Send a User Notification
To send a Notification to the current User, use the following syntax on a single line:
This will create a message to be displayed to the user, being the templateText evaluated as a template.
Trigger an Event
You can trigger an event which will result in any matching Rules being executed i.e. any rule that includes the event name in its Events field and whose Filter the record passes. Triggering an event from an ActionScript like this is limited in that it does not allow you to pass any data to an event, unlike if you trigger an event externally using the event API call.
To trigger an event on the record against which the script is being evaluated, use the following syntax on a single line:
Alternatively, you can trigger an event on any record that is already saved in a variable, as follows:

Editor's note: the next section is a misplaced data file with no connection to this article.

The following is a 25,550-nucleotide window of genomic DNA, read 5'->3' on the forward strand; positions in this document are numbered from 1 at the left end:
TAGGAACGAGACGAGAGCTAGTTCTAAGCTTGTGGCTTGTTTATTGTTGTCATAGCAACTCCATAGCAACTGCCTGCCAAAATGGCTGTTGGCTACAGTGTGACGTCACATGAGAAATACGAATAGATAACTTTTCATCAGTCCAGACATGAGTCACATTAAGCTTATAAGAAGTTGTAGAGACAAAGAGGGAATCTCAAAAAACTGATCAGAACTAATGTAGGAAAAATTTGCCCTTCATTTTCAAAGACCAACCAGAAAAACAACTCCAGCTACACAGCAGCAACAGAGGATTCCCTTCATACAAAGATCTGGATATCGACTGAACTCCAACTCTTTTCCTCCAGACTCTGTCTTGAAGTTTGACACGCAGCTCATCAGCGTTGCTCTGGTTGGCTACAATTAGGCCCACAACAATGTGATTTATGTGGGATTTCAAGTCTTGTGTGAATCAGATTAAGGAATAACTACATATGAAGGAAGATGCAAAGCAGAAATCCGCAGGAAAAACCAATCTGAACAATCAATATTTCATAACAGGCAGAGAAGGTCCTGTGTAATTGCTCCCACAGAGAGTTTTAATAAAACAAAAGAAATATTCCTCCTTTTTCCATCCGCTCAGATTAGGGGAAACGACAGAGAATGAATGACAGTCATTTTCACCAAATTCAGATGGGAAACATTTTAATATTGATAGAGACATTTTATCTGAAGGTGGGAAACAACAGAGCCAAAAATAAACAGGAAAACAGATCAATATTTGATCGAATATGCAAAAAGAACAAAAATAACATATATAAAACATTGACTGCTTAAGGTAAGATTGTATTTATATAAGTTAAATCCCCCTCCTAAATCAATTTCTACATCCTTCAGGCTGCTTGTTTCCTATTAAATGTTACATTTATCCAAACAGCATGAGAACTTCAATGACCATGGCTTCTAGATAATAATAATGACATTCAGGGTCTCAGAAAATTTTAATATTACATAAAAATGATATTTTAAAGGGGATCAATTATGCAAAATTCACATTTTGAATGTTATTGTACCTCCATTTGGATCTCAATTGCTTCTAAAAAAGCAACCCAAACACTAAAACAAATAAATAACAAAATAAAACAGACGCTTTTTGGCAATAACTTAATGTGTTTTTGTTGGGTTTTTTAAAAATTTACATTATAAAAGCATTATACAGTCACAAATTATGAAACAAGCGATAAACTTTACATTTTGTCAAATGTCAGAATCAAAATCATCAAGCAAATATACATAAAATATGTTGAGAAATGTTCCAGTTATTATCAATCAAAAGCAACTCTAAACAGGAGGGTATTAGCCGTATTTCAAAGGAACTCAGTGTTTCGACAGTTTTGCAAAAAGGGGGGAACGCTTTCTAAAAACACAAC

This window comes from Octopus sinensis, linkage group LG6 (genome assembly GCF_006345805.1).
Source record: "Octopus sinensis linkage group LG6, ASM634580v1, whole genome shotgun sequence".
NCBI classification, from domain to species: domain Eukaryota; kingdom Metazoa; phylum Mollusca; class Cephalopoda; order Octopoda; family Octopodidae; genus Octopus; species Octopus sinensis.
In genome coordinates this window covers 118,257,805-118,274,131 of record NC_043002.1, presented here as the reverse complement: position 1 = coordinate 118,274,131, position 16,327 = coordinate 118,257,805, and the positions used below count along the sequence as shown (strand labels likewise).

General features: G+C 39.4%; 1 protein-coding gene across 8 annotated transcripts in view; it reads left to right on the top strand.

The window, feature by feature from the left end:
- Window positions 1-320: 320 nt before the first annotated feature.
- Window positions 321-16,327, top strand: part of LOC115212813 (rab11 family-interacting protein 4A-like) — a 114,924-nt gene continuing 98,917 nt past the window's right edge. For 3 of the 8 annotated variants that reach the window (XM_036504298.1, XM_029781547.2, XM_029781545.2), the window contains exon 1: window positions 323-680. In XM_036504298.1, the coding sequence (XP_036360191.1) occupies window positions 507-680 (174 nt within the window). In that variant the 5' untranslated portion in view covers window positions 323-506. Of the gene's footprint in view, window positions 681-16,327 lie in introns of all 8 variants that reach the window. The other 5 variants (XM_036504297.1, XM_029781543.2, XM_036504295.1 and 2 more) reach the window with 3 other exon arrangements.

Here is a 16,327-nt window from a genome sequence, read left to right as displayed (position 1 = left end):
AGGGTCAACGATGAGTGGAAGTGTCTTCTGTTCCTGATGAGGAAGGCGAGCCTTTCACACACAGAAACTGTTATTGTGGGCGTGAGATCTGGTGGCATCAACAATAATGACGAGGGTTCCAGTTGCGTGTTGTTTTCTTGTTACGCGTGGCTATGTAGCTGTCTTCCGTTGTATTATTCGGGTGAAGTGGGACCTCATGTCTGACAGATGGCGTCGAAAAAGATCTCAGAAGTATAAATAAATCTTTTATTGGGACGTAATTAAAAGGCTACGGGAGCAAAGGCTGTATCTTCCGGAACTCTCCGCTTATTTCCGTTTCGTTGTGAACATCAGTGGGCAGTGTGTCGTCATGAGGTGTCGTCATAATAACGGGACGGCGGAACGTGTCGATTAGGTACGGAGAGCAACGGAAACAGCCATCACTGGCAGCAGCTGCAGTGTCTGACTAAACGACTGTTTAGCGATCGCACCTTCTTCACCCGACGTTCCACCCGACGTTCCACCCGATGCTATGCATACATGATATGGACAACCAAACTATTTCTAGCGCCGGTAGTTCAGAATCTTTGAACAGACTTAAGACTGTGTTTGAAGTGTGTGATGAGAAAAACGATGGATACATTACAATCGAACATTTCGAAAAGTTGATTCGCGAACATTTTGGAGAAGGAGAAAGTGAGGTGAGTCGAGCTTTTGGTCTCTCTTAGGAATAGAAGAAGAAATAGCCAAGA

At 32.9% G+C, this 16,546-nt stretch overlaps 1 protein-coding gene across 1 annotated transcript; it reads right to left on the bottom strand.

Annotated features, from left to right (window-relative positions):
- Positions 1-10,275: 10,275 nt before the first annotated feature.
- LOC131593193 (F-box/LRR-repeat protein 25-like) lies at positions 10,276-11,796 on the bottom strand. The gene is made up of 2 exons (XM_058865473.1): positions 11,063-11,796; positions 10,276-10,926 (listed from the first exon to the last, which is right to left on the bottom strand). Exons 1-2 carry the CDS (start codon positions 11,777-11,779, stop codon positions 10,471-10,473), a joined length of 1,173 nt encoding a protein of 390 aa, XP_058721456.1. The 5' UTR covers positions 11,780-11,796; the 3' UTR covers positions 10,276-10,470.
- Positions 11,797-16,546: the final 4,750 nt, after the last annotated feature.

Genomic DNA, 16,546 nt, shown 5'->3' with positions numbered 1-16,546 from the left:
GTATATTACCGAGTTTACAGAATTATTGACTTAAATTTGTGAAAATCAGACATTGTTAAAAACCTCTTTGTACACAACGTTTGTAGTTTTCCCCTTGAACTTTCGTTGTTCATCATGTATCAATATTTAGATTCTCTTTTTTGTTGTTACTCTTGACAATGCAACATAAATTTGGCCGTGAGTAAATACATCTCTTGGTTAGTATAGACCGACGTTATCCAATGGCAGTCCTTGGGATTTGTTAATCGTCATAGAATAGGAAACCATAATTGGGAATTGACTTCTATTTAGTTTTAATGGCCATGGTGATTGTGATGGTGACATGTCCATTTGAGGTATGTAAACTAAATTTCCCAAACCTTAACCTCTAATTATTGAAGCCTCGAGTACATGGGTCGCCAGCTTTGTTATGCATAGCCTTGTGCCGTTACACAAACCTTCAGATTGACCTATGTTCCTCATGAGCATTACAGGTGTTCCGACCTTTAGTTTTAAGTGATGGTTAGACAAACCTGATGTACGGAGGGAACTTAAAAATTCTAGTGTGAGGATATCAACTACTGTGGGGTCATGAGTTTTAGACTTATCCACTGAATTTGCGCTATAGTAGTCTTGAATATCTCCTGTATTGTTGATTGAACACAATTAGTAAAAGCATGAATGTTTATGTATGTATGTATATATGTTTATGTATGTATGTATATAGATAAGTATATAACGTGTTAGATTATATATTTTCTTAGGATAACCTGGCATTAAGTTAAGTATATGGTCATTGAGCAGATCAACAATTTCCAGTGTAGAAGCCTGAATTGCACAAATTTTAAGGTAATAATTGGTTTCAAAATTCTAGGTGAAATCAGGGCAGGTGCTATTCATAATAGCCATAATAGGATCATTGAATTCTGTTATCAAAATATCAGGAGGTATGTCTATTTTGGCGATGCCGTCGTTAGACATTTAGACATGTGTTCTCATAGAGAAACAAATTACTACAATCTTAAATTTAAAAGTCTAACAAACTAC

Note that a common use-case is to trigger an event for multiple records, as part of a batch-update. Typically, code for this will look similar to the following example:
Set a Config Variable
Config variables are applicable to a PYXI account, rather than to a specific record. You can store any text, numeric or logical value in a config variable, and can also store a reference to a specific record in the account.
Config variables are normally used to store set-up or status information. They can be set or read using API Calls, and from within the application, can be set using the a line within an ActionScript with the syntax below, then be read anywhere within a calculation or template using the getConfig function.
Note that a config variable name can be any unique text upto 80 characters long. As variables are normally associated with a particular ‘module’ of functionality, typically provided as an add-on Blueprint, it is good practice to name your config variables starting with a unique name that is not likely to conflict with any other modules.
For comprehensive examples on the usage of config variables, check out the GDPR Blueprint.